Prescription drugs sound safe.
THEY’VE BEEN STUDIED AND HAVE RECEIVED FDA APPROVAL. SO WHAT’S THE PROBLEM?
The problem is that prescription drugs (and even over-the-counter medications) are designed to perform a specific function on a specific condition. When used recreationally (to get high), these drugs can have many negative, even toxic, effects on the user.
This pamphlet is important for all college students, whether you have medications or have considered taking them for fun. This will help you understand the risks of abusing prescription drugs. It will also provide tips for keeping drugs you have been prescribed safe.
KEEPING MEDICATIONS SAFE
WHETHER YOU ARE CURRENTLY ON MEDICATIONS, OR MAY TAKE SOME IN THE FUTURE, THERE ARE SEVERAL THINGS TO KEEP IN MIND TO REDUCE THEFT AND DRUG ABUSE.
Never give or sell your medications to others. This is especially true with powerful prescription drugs. The medication is designed to help with your particular ailment. Follow all the doctor’s directions, and if you have leftover pills, dispose of them properly. (See the section, “Disposing of Medications.”)
Keep medications in a secure place, preferably a locked box or cabinet. This is especially important if you live in a residence hall or shared house where others may have access to your space.
Keep track of how much medication you have left. You may want to keep a tally of how many pills are left in the bottle so that you can detect any potential theft.
Disposing of Medications
What should you do with unused or expired medications?
First, check the label and/or instructions to see if there are disposal guidelines for the particular drug. If so, follow those. If not, continue down this list.
Second, check to see if there are any community prescription drug “take-back” programs. These programs are organized as a safe way to get rid of the leftover drugs in your home. Contact your county trash or recycling provider and ask if there is a “take-back” option available.
If there are no such programs in your community, you will need to throw the medications in the trash:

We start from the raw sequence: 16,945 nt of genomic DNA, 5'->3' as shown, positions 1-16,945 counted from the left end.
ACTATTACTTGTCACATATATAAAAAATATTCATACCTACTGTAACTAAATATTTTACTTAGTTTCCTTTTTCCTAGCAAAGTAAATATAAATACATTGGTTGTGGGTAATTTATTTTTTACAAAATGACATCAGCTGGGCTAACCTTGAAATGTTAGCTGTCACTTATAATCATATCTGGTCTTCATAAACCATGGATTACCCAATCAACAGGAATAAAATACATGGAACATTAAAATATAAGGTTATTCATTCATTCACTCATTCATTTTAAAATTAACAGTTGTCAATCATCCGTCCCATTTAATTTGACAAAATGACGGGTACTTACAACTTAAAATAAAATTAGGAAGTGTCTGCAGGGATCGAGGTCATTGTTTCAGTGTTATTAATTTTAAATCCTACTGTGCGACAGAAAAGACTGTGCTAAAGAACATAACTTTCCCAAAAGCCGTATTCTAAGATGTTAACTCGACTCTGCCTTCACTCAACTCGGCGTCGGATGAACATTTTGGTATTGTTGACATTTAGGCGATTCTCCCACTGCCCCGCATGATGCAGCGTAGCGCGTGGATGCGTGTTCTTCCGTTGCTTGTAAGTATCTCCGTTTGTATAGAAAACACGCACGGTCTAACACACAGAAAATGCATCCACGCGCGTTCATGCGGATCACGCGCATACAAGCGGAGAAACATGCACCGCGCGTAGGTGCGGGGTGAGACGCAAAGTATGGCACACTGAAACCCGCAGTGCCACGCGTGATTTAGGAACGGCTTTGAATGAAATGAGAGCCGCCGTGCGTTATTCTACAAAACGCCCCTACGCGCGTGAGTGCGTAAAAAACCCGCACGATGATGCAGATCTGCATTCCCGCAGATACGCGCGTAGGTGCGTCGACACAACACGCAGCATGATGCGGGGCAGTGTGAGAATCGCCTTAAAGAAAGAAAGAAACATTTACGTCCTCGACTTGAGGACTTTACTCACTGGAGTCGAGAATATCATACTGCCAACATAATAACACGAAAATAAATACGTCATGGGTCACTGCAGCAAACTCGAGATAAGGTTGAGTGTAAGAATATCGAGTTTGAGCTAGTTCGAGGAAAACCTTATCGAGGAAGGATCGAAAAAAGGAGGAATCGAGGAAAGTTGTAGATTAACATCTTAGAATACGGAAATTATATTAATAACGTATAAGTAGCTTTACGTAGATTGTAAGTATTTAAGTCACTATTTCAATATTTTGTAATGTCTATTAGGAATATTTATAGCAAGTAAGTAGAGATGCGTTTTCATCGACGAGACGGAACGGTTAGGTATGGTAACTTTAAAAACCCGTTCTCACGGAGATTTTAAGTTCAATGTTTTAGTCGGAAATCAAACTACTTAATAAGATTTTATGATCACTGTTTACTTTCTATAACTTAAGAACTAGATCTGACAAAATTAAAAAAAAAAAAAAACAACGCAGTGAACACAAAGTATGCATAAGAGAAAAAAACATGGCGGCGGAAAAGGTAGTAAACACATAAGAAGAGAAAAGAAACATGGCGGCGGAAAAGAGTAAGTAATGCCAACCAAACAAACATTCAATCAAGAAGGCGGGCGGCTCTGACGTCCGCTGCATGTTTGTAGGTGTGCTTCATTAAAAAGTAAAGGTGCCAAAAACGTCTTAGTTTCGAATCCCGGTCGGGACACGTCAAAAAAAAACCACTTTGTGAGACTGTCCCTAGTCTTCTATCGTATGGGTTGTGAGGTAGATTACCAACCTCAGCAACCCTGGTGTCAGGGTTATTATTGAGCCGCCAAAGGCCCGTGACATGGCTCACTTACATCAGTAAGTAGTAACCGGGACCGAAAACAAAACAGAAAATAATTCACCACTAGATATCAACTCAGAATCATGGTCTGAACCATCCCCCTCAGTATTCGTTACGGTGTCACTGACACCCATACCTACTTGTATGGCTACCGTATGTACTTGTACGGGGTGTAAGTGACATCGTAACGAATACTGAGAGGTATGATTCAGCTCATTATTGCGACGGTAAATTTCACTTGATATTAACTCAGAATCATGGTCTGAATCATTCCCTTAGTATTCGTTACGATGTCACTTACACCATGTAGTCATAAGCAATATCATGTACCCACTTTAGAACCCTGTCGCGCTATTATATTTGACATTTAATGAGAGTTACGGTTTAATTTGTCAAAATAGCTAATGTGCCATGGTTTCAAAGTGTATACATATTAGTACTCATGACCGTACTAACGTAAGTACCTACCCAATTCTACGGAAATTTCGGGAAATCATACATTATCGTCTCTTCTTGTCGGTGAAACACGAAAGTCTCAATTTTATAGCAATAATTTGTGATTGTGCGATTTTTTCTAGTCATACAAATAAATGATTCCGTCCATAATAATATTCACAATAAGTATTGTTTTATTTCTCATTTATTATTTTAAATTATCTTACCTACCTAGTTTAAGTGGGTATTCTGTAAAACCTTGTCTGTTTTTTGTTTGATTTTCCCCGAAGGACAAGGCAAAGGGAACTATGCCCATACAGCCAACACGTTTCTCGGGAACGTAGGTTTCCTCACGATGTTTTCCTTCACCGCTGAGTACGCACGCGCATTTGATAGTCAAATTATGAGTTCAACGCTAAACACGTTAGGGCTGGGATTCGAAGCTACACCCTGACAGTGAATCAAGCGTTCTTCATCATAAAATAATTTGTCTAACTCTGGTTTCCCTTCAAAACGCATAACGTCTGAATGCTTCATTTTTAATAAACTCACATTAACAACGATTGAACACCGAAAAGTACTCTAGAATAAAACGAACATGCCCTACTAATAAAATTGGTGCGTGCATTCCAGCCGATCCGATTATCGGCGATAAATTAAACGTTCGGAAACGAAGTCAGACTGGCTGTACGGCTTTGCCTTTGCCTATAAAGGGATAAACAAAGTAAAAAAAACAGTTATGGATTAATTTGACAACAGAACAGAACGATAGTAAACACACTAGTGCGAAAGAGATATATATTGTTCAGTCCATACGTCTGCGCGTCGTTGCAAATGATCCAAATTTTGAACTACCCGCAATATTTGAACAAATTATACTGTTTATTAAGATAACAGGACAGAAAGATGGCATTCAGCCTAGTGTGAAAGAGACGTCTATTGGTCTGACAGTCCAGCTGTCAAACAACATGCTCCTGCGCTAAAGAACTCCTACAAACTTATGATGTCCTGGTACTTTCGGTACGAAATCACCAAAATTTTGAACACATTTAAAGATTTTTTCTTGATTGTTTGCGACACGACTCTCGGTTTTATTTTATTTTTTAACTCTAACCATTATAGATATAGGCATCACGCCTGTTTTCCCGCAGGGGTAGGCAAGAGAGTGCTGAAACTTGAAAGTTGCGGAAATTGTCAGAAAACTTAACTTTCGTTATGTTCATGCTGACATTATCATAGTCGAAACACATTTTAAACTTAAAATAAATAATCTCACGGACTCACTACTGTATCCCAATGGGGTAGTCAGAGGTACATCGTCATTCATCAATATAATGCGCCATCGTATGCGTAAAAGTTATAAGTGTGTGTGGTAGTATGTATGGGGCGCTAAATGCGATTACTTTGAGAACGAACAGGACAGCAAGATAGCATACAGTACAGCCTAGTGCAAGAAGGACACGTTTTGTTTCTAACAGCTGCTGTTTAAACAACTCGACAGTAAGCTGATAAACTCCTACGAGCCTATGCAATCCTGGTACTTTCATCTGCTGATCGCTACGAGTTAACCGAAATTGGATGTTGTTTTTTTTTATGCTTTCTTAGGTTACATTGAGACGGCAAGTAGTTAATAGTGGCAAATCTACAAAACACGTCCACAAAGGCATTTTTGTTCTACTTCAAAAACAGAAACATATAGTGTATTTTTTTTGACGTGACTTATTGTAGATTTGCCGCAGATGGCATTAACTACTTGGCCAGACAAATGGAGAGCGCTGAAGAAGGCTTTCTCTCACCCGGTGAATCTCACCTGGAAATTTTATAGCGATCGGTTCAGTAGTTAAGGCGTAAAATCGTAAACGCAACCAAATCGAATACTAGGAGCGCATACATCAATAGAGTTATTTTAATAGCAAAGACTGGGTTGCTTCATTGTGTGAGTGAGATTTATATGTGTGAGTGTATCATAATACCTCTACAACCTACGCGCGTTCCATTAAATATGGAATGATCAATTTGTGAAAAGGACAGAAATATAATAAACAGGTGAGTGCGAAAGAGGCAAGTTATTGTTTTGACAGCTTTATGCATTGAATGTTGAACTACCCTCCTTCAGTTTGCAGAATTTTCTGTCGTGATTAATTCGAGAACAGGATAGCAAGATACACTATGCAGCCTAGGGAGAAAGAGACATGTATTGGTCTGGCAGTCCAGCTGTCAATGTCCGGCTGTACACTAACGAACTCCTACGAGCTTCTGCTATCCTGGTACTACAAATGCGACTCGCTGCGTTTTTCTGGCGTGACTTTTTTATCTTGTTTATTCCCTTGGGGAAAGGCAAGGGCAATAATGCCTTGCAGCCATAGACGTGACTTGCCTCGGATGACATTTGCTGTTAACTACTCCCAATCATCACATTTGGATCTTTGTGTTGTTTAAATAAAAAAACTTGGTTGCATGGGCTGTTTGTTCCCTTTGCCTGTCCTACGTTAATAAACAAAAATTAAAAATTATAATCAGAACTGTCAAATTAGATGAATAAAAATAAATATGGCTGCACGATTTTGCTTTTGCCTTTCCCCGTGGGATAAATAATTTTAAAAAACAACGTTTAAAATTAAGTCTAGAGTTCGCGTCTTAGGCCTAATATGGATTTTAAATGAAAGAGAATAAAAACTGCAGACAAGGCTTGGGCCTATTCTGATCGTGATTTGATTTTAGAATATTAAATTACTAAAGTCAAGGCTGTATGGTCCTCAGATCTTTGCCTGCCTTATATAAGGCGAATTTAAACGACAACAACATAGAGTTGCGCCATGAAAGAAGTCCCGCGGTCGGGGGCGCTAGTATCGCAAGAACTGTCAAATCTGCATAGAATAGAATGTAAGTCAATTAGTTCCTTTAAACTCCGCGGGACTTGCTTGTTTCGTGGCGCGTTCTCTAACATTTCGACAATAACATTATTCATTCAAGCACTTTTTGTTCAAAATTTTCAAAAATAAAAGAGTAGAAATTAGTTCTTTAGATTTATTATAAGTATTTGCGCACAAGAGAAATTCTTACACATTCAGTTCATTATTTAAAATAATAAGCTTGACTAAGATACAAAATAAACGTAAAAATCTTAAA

Take the drugs out of their original packaging and place in a bag.
Destroy or thoroughly mark out all of your identifying information on the prescription label. This will help protect you from identity theft.
Mix the drugs with an undesirable substance, such as rotten produce or pet waste. Then, seal the bag. This will decrease the likelihood of someone retrieving the pills from the trash.
If possible, hide the drugs well within the dumpster or trash container. Again, this will reduce the chances of the pills being stolen.
Legal Drugs, Illegal Uses
Though they are legal, the Drug Enforcement Administration classifies prescription drugs as controlled substances. The possession and use of them by someone other than the prescription recipient are illegal.
In Missouri, illegal possession of prescription drugs is a class C felony.
All prescription drugs must be kept in the original prescription container. If you do not keep them in the original container, the burden is on you to prove you had a legal prescription. Fraudulently attempting to obtain a controlled substance is a class D felony. This includes providing false information to obtain a prescription, claiming to be a physician or authorized person, and forging prescriptions or drug labels.
It is illegal to distribute prescription drugs to anyone. This includes giving drugs to a friend. In addition, it is a class A felony to distribute a controlled substance within 2,000 feet of any school. Missouri colleges and universities are included in the law.
Driving under the influence of prescription drugs could lead to a DWI arrest if the drug impairs your ability to drive safely. Mixing prescription drugs with alcohol or other substances can also lead to arrest.
Common Drugs and Effects
Though there are many types of prescription drugs, the ones most commonly abused fall into three categories: stimulants, depressants, and painkillers. The chart below provides examples of drugs in each category, their effects, and associated dangers.
|Elevated blood pressure, restlessness, increased heart rate, anxiety, hostility||High fever, convulsions, heart failure, excessive strain on the heart, death|
|Intoxication, slurred speech, lowered blood pressure, loss of motor coordination, poor concentration, confusion||Slowed breathing, impairment while driving, depression, sudden withdrawal can cause convulsions and delirium|
Fentanyl, Opium, Hydrocodone, Oxycodone (OxyContin, Percocet, Percodan)
|Drowsiness, poor concentration, apathy, nausea, vomiting, constipation||High risk for addiction, respiratory depression|